Posts Tagged 'potomac river restoration'

Potomac River Restoration at Indian Head Continues!

Since 2008 the National Aquarium has worked with the US Navy to restore portions of the Potomac River surrounding Naval Support Facility Indian Head and Stump Neck Annex. This newly created riparian buffer protects the shoreline from severe erosion while providing habitat to the local wildlife.

In June, 2013 the conservation team along with the Maryland Conservation Corps (MCC) returned to plant native wetland grasses best suited for the restoration area.

indian head conservation team

In total the operation included 15 Aquarium staff and 20 MCC to plant 20,000 grasses. The 1,806 trees planted in the fall of 2012 by community volunteers were also monitored and yield a survival rate of 95 percent!

Riparian buffers are essential to healthy ecosystems by preventing sediment, nitrogen, phosphorus and other pollutants reaching the waterway. They also provide valuable habitat for migratory songbirds and raptors. During the restoration several American bald eagles and osprey were observed occupying the area.

indian head restoration

The Aquarium has plans to complete the planting portion of the restoration by the end of 2013. At this time the success of the shoreline will be monitored annually with staff and volunteers.

Want to get involved with our conservation initiatives? Join us at our next field event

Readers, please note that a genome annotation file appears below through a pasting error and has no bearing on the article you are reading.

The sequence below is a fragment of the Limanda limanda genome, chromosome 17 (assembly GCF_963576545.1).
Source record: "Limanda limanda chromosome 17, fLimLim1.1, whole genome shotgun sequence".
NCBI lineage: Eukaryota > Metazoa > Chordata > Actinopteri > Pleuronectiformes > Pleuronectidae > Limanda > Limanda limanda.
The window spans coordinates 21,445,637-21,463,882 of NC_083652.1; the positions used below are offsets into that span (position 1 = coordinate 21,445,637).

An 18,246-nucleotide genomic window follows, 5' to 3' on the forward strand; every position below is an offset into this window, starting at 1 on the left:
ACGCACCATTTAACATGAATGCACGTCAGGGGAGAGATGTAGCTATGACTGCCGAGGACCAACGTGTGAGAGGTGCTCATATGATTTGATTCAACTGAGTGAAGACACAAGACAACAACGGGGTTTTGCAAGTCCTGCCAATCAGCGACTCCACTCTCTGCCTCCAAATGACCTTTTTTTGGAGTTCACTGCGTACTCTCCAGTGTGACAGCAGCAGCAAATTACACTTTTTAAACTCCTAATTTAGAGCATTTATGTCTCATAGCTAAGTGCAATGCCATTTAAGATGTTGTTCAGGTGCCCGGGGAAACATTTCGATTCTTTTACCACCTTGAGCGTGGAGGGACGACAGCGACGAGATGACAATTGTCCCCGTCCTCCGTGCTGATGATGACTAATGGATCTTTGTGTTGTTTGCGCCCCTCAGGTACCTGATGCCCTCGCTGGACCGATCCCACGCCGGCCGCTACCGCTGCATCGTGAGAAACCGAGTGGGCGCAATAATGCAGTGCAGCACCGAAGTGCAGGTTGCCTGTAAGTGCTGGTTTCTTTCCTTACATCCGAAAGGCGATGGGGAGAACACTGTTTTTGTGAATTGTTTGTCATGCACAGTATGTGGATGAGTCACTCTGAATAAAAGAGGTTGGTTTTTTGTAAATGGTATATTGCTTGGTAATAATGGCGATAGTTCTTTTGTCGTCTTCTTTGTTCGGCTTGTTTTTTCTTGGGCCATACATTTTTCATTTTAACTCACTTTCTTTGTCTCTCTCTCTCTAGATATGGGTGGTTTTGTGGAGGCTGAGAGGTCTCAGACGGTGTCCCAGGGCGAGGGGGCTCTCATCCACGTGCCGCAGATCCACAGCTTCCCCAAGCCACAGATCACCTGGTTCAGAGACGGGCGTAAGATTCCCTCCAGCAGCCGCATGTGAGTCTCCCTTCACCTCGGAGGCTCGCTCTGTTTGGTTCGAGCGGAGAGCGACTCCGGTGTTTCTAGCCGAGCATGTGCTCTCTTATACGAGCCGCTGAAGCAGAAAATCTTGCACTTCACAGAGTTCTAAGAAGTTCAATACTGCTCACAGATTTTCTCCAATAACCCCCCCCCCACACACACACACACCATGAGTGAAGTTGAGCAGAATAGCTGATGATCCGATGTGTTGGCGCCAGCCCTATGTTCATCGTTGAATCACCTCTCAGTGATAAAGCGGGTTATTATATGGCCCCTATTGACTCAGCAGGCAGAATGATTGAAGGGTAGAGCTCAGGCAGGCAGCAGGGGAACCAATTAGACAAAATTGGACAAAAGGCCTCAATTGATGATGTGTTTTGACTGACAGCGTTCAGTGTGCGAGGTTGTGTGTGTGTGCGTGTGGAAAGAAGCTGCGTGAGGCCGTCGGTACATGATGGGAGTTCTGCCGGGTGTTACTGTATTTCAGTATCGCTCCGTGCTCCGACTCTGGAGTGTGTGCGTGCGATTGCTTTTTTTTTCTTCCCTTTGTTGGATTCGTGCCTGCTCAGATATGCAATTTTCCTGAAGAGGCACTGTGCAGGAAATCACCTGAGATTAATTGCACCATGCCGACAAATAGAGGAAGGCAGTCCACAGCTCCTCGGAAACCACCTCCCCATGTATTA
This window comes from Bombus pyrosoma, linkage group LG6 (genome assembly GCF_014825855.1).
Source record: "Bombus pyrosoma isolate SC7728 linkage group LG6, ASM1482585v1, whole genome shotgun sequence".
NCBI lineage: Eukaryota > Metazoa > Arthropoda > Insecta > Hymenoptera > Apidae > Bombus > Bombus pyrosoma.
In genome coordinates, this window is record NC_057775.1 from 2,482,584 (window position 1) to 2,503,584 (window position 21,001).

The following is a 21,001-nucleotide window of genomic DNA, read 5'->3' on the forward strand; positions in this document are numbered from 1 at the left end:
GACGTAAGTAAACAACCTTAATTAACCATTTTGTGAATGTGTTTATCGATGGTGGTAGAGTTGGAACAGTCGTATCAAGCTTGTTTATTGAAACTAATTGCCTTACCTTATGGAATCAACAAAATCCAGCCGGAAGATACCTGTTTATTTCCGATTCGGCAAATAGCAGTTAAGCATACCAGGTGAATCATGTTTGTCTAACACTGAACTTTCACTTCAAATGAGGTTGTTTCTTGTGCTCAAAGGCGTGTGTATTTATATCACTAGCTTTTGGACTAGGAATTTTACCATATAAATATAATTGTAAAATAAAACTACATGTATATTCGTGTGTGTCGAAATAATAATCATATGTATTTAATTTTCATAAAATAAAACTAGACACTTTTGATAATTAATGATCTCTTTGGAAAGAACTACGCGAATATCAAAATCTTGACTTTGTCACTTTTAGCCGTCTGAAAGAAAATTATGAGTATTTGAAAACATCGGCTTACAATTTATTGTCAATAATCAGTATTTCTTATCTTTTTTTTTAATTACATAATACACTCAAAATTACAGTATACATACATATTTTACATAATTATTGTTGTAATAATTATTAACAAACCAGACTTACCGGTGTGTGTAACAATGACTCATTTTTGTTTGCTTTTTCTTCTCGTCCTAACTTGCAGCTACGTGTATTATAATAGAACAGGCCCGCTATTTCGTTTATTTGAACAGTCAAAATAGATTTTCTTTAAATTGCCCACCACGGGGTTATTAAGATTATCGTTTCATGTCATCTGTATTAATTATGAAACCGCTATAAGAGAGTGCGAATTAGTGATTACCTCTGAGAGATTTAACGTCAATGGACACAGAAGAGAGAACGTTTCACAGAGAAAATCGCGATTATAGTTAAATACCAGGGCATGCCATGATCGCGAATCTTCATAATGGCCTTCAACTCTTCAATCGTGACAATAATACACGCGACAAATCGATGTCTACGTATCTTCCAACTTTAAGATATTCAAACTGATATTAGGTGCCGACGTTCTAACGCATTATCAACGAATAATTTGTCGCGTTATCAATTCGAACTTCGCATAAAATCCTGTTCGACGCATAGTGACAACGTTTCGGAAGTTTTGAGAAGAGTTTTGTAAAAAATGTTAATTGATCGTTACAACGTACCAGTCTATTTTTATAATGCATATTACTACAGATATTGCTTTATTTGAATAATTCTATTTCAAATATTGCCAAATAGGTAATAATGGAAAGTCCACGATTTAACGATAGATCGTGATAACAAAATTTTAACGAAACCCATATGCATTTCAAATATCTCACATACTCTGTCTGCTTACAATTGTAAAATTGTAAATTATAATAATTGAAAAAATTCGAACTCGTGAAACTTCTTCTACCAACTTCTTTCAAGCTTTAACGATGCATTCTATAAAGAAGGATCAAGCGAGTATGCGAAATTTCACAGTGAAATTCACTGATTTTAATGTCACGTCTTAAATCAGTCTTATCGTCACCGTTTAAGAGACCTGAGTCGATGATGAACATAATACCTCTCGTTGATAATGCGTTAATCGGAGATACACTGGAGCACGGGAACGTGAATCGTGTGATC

Thoughtful Thursdays: Indian Head Restoration is Complete!

Since 2008, National Aquarium has actively worked to restore a riparian buffer (a bank of water that naturally filters out pollution and prevents erosion) along a section of the Potomac River at Naval Support Facility Indian Head and Stump Neck Annex.  This four-year project, which involved 81,268 grasses and 5,902 trees, was a partnership between the National Aquarium, Department of Defense, and Southern Maryland Resource Conservation and Development.

This past November marked the Aquarium’s last volunteer planting event, where we were able to finish the third phase of this cleanup and restoration project.

One of our amazing community volunteers hard at work planting saplings!

One of our amazing community volunteers
hard at work planting saplings!

The project began when the Navy experienced severe erosion along their shoreline, weakening base infrastructure and threatening operations.  The Navy proposed a plan and provided funding to reconstruct the shoreline in areas most vulnerable to base activity.  The Aquarium was brought on board to lead community-based, hands-on restoration events to vegetate the shoreline.

Volunteers from the NCCC braved the brisk weather to help us finish our final planting.

Volunteers from the NCCC braved the brisk weather to help us finish our final planting.

The 15 acres of shoreline were restored with the help of 622 volunteers donating 4,938 hours to the project since 2008!  Volunteers included the local community, the Aquarium Conservation Team (ACT!), Maryland Conservation Corps, National Civilian Community Corps, Charles Master Gardeners, and Navy personnel.

A glimpse at the freshly restored shoreline at Indian Head

A glimpse at the freshly restored shoreline at Indian Head.

Riparian buffers are environmentally critical to providing habitat for local wildlife and improving water quality.  The buffer intercepts sediment and nutrients that can lead to what’s known as “dead zones.”  The Aquarium has plans to return to NSF Indian Head and Stump Neck Annex to further monitor the success of the project.  For more information on this project, please visit aqua.org.


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